“Antonio’s was born on January 15, 2004,” says Antonio “Tony” Armenio of his long-standing restaurant, speaking with the soft-spoken pride and filial affection only a parent can truly express. “It’s my baby.” This is by no means a slight against his human children, whom he loves dearly. It’s just that Antonio’s, one of the city’s warmest Italian institutions and something of a mentor for up-and-coming venues, is for Tony less a place of work than a part of the family.
Each night, guests shuffle into a renovated home of parquet floors, delicate lighting, and intimate service on Sukhumvit 31. Just about every table will meet the impresario himself—Tony likes to get to know his guests so that, when they return, whether it’s one week or five years later, together they can catch up lost time. And while a casual-professional mood set by conversation and handshakes has contributed to the stream of repeat visitors, food is the element that has really kept Antonio’s on the tips of tongues for the past 12 years.
“My menu is my bible. I never change it,” says Tony, admitting, “except for the specials.” The Australian-born Italian believes everyone in Bangkok has a handful of restaurants in their heads at all times, going to the well when they get a craving for a specific cuisine or dish—the ramen here, the tom yam there. And so he offers an ever-changing selection of fresh seafood and meat specialties, first shown to each table in the raw, but keeps the core of his heavily Pugliese menu the same.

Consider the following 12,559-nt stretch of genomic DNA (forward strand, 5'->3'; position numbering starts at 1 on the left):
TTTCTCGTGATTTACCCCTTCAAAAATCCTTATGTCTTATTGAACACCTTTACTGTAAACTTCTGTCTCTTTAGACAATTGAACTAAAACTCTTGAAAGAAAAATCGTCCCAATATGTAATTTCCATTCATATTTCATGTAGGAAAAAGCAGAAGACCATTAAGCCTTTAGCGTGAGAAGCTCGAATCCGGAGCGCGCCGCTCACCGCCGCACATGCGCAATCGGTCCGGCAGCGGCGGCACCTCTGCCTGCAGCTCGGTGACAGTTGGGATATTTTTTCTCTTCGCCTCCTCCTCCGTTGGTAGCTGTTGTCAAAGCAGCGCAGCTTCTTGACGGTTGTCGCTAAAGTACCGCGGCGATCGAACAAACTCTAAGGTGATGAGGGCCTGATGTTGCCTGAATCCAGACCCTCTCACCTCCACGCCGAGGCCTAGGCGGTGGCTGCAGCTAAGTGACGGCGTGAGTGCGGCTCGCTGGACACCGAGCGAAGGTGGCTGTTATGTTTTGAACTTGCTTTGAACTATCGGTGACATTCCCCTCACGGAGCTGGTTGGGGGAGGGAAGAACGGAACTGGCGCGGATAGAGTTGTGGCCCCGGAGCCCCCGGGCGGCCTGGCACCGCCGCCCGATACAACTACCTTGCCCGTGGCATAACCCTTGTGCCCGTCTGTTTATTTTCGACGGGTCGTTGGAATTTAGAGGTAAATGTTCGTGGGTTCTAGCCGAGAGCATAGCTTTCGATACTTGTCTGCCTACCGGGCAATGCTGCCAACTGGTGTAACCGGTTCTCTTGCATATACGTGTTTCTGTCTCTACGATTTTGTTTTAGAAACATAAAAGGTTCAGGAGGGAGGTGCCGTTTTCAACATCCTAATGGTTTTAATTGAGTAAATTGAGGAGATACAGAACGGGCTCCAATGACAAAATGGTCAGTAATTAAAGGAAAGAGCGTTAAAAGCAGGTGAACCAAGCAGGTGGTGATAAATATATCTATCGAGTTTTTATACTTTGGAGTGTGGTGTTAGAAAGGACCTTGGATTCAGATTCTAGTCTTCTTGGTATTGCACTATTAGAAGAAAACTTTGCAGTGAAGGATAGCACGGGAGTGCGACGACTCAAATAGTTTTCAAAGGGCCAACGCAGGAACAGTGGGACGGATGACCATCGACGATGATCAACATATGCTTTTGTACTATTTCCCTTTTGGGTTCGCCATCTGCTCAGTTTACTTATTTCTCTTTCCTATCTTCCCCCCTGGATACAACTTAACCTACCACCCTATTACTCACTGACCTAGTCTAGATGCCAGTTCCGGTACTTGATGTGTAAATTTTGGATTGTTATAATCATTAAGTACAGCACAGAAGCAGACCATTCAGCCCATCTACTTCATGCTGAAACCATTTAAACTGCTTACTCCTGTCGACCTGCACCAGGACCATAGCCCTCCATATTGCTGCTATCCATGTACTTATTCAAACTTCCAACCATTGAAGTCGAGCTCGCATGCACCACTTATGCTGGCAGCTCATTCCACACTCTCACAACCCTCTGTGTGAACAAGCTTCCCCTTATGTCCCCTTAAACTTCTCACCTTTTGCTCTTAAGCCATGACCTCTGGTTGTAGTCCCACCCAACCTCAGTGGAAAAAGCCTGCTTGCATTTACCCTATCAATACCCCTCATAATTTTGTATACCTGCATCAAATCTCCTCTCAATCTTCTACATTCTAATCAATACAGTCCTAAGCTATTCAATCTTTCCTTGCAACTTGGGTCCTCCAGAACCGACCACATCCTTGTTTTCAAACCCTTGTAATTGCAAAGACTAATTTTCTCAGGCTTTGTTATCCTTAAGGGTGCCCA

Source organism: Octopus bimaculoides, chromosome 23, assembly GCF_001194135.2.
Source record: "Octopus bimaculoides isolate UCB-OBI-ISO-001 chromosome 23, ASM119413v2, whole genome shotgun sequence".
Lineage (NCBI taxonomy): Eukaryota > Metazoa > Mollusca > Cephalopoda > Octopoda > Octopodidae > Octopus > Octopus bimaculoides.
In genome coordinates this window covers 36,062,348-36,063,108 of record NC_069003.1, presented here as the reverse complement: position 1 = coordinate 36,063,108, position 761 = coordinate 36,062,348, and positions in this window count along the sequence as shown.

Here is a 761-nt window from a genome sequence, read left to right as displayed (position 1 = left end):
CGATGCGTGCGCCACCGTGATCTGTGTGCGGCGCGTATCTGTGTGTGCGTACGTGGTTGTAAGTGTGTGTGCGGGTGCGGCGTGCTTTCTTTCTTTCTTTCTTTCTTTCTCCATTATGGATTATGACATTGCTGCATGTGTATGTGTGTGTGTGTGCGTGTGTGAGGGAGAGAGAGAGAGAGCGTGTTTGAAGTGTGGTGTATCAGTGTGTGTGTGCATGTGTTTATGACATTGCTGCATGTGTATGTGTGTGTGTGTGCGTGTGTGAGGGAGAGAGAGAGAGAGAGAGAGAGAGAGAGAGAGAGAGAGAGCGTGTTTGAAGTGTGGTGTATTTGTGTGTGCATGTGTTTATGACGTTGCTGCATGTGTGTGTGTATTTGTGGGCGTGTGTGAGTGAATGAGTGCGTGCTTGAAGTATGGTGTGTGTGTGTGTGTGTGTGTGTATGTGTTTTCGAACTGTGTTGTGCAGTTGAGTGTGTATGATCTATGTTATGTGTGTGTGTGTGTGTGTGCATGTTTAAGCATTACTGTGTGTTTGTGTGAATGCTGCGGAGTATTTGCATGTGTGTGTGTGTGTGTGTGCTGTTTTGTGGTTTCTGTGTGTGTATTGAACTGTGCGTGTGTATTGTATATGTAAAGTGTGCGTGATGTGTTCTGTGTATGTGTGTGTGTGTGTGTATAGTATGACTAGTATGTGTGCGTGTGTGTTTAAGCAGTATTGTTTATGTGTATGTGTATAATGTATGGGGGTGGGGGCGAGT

The dish that most remember Antonio’s for is its award-winning ravioli stuffed with porcinis and dressed copiously in black truffle cream sauce (B690). While this sinful staple merits all the applause it has received, it marks anything but an endpoint. Australian avocado baked with prawn and topped with mozzarella and aged parmesan (price depends on season) represents Antonio’s creative side; the sweet prawn strikes such a perfect balance with the sharp, salty cheese and silken avocado that it’s a surprise the restaurant is known for the ravioli instead of this dish. Or the white asparagus wrapped lightly in Parma ham and held in place by a sea of gorgonzola cream sauce (B490), which can—and should—be mopped up with Antonio’s fresh-baked bread. Or, perhaps, the 500-day grain fed Tajima tenderloin (B1750), served with red wine gravy, that the steak knife cuts like butter.
While family might drive Antonio’s Italian experience, a table full of fine-tuned dishes defines it.
26 Sukhumvit Soi 31 | 0 2662 1001 | antoniosbkk.com | daily 6pm-11pm